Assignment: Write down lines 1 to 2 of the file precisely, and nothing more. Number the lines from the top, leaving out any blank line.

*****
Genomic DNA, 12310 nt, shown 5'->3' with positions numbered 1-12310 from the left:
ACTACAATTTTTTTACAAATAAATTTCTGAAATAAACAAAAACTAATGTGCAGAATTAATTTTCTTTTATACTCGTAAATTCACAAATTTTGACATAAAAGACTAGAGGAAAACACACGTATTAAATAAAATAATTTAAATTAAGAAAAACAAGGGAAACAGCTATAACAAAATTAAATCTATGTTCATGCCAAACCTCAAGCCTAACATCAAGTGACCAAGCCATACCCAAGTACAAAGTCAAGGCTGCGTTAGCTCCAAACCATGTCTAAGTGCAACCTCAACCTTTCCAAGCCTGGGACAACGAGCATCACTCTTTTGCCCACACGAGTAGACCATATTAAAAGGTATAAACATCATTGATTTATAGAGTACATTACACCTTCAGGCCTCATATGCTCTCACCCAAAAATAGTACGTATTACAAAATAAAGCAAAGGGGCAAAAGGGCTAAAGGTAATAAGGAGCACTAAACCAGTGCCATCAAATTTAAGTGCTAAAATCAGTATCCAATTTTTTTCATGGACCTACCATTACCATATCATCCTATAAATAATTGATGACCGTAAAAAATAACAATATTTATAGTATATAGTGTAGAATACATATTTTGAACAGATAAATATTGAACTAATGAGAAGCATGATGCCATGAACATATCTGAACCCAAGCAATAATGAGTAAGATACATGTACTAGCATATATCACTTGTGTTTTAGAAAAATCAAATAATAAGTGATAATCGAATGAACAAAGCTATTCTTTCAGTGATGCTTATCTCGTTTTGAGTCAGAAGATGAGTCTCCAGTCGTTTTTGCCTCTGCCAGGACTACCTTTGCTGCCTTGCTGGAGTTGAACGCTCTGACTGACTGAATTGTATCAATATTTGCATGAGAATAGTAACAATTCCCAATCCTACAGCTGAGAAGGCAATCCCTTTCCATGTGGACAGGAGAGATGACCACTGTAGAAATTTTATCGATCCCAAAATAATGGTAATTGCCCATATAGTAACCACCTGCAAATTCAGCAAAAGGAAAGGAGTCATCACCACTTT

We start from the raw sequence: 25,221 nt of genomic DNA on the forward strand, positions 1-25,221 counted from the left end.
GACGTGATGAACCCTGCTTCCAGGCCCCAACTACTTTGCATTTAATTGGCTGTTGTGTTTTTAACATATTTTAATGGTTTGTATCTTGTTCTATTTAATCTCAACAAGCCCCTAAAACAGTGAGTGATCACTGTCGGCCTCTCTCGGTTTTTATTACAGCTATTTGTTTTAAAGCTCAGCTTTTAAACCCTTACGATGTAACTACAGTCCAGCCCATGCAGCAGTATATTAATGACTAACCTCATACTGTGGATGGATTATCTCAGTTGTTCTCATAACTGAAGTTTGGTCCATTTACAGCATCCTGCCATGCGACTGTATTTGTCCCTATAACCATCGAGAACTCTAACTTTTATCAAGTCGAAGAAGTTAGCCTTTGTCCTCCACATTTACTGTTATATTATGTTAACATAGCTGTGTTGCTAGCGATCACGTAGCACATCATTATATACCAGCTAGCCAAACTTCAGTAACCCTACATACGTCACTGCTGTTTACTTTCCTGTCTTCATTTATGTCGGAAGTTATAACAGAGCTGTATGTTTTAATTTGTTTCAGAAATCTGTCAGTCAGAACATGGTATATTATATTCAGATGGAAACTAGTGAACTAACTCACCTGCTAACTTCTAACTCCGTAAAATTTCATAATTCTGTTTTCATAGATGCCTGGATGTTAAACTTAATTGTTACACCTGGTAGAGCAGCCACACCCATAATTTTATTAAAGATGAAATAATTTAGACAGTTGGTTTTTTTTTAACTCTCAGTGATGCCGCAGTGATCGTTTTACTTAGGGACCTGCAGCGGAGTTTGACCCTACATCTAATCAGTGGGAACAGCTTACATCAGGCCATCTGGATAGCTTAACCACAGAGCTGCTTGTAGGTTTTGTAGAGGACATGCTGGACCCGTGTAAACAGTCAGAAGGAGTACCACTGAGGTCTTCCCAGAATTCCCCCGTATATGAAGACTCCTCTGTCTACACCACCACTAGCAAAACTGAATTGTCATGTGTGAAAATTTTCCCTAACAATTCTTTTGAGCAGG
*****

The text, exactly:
Genomic DNA, 12310 nt, shown 5'->3' with positions numbered 1-12310 from the left:
ACTACAATTTTTTTACAAATAAATTTCTGAAATAAACAAAAACTAATGTGCAGAATTAATTTTCTTTTATACTCGTAAATTCACAAATTTTGACATAAAAGACTAGAGGAAAACACACGTATTAAATAAAATAATTTAAATTAAGAAAAACAAGGGAAACAGCTATAACAAAATTAAATCTATGTTCATGCCAAACCTCAAGCCTAACATCAAGTGACCAAGCCATACCCAAGTACAAAGTCAAGGCTGCGTTAGCTCCAAACCATGTCTAAGTGCAACCTCAACCTTTCCAAGCCTGGGACAACGAGCATCACTCTTTTGCCCACACGAGTAGACCATATTAAAAGGTATAAACATCATTGATTTATAGAGTACATTACACCTTCAGGCCTCATATGCTCTCACCCAAAAATAGTACGTATTACAAAATAAAGCAAAGGGGCAAAAGGGCTAAAGGTAATAAGGAGCACTAAACCAGTGCCATCAAATTTAAGTGCTAAAATCAGTATCCAATTTTTTTCATGGACCTACCATTACCATATCATCCTATAAATAATTGATGACCGTAAAAAATAACAATATTTATAGTATATAGTGTAGAATACATATTTTGAACAGATAAATATTGAACTAATGAGAAGCATGATGCCATGAACATATCTGAACCCAAGCAATAATGAGTAAGATACATGTACTAGCATATATCACTTGTGTTTTAGAAAAATCAAATAATAAGTGATAATCGAATGAACAAAGCTATTCTTTCAGTGATGCTTATCTCGTTTTGAGTCAGAAGATGAGTCTCCAGTCGTTTTTGCCTCTGCCAGGACTACCTTTGCTGCCTTGCTGGAGTTGAACGCTCTGACTGACTGAATTGTATCAATATTTGCATGAGAATAGTAACAATTCCCAATCCTACAGCTGAGAAGGCAATCCCTTTCCATGTGGACAGGAGAGATGACCACTGTAGAAATTTTATCGATCCCAAAATAATGGTAATTGCCCATATAGTAACCACCTGCAAATTCAGCAAAAGGAAAGGAGTCATCACCACTTT